Texas Tech University

Andrew Shin, Ph.D.

Assistant Professor, Director, Mouse Metabolic Phenotyping Facility
Nutritional Sciences

Email: andrew.shin@ttu.edu

Phone: (806)-834-1713

Room: HS 301B

Dr. Andrew C. Shin obtained his doctoral degree in Neuroscience at Michigan State University in 2008 and completed his postdoctoral fellowships at Pennington Biomedical Research Center and Icahn School of Medicine at Mount Sinai where he became an instructor with his NIH K01 award. He joined the Department of Nutritional Sciences here at TTU as a Research Assistant Professor in 2016, and he is now appointed as an Assistant Professor in 2019.

Andrew Shin

Research Focus

Dr. Shin is interested in understanding how the brain controls metabolism and nutrient partitioning as well as the long-term regulation of body weight and appetite and the underlying mechanisms of bariatric surgery. Dr. Shin's research project that was funded by the NIH aims to understand the role of insulin action in the brain in regulating branched-chain amino acid (BCAA) metabolism and how this central control can contribute to glucose homeostasis by using molecular, pharmacological, transgenic, surgical, and integrative physiological approaches.

His other ongoing research projects include:
1. Association between Type 2 diabetes and Alzheimer's disease
2. Insights on how nicotine (a major constituent in cigarette) affects blood glucose
3. BCAA regulation in heart function

Research Interests

Obesity, diabetes, nutrient metabolism, Alzheimer's disease, heart failure, cancers, gut hormones, appetite-related signals, bariatric surgery, Roux-en-Y gastric bypass (RYGB)

Selected Publications

Patkar PP, Hao Z, Mumphrey MB, Townsend BL, Berthoud HR, Shin AC. Unlike calorie restriction, Roux-en-Y gastric bypass surgery does not increase hypothalamic AgRP and NPY in mice on a high-fat diet. International Journal of Obesity – Nature, 2019 Feb (2018 Dec Epub ahead of print) 

Shin AC, MohanKumar SMJ, Balasubramanian P, Sirivelu MP, Linning K, Woolcock A, James M, MohanKumar PS. Responsiveness of HPA axis to leptin is impaired in diet-induced obese rats. Nutrition & Diabetes - Nature, 2019 Mar; 9(1) (2018 Dec Epub ahead of print)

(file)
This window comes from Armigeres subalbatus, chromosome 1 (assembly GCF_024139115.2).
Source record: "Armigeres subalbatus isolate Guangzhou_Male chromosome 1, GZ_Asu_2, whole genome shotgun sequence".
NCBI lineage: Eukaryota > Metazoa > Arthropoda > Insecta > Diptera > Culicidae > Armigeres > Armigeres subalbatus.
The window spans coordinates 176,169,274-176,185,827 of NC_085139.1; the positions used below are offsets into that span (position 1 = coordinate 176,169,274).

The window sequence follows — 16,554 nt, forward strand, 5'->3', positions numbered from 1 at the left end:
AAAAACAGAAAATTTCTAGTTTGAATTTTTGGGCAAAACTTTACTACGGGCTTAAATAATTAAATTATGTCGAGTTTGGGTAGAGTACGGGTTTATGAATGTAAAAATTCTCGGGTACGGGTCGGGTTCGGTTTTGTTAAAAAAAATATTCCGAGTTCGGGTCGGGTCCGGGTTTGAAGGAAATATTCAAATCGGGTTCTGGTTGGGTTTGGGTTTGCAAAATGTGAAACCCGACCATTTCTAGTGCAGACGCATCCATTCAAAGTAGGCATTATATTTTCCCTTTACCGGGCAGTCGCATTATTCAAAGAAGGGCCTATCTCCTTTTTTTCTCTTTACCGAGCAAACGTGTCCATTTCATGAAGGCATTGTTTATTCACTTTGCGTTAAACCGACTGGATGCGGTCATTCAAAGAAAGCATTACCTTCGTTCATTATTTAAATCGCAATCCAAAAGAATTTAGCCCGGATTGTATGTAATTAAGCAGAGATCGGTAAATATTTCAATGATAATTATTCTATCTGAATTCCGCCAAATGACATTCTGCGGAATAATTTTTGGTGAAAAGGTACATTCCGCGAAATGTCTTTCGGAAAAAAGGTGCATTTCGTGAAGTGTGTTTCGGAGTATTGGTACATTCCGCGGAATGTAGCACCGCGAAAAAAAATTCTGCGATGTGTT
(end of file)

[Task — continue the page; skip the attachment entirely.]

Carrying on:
Liu P, Ji Y, Yuen T, Redina-Reudy E, DeMambro V, Lu P, Dhawan S, Abu-Amer W, Shnayder V, Zhou B, Shin AC, Robinson S, Yu Y, Zhou Y, Zhu L, Reagan M, New M, Epstein S, Guo E, Iqbal J, Molina H, Thangeswaran P, Haider S, Davies T, Buettner C, Bian Z, Sun L, Rosen C, Brown A, Zhang X, Yang F, Oberlin DJ, Latif R, Kumar T, Klinken JV, Gupta A, Li J, Izadmehr S, Zaidi M. Blocking FSH induces thermogenic adipose tissue and reduces body fat. Nature, 2017 Jun; 546(7656): 107-112

Shin AC, Filatova N, Lindtner C, Chi T, Degann S, Oberlin DJ, Buettner C. Insulin receptor signaling in POMC, but not AgRP, neurons controls adipose tissue insulin action. Diabetes, 2017 Jun; 66(6): 1560-1571

Fischer K, Ruiz HH, Jhun K, Finan B, Oberlin DJ, van der Heide V, Kalinovich AV, Petrovic N, Wolf Y, Clemmensen C, Shin AC, Divanovic S, Brombacher F, Glasmacher E, Keipert S, Jastroch M, Nagler J, Schramm K, Medrikova D, Collden G, Woods SC, Herzig S, Homann D, Jung S, Nedergaard J, Cannon B, Tschöp MH, Müller TD, Buettner C. Alternatively activated macrophages do not synthesize catecholamines or contribute to adipose tissue adaptive thermogenesis. Nature Medicine, 2017 May; 23(5): 623-630

Ruiz HH, Chi T, Shin AC, Lindtner C, Hsieh W, Ehrlich M, Gandy S, Buettner C. Increased susceptibility to metabolic dysregulation in a mouse model of Alzheimer's Disease is associated with impaired hypothalamic insulin signaling and elevated BCAA levels. Alzheimer's and Dementia, 2016 Aug; 12(8): 851-61

Shin AC, Fasshauer M, Filatova N, Grundell LA, Zielinski E, Zhou J, Scherer T, Lindtner C, White PJ, Lapworth AL, Ilkayeva O, Knippschild U, Wolf AM, Scheja L, Grove KL, Smith RD, Qian WJ, Lynch CJ, Newgard CB, Buettner C. Brain insulin lowers circulating BCAA levels by inducing hepatic BCAA catabolism. Cell Metabolism, 2014 Nov; 20(5): 898-909

Shin AC, Berthoud HR. Obesity surgery: happy with less or eternally hungry? Trends Endocrinol Metab, 2013 Feb; 24(2): 101-8

Shin AC, Zheng H, Berthoud HR. Longitudinal assessment of food intake, fecal energy loss and energy expenditure after Roux-en-Y gastric bypass surgery in high-fat fed obese rats. Obesity Surgery, 2013 April; 23(4): 531-40

Nutritional Sciences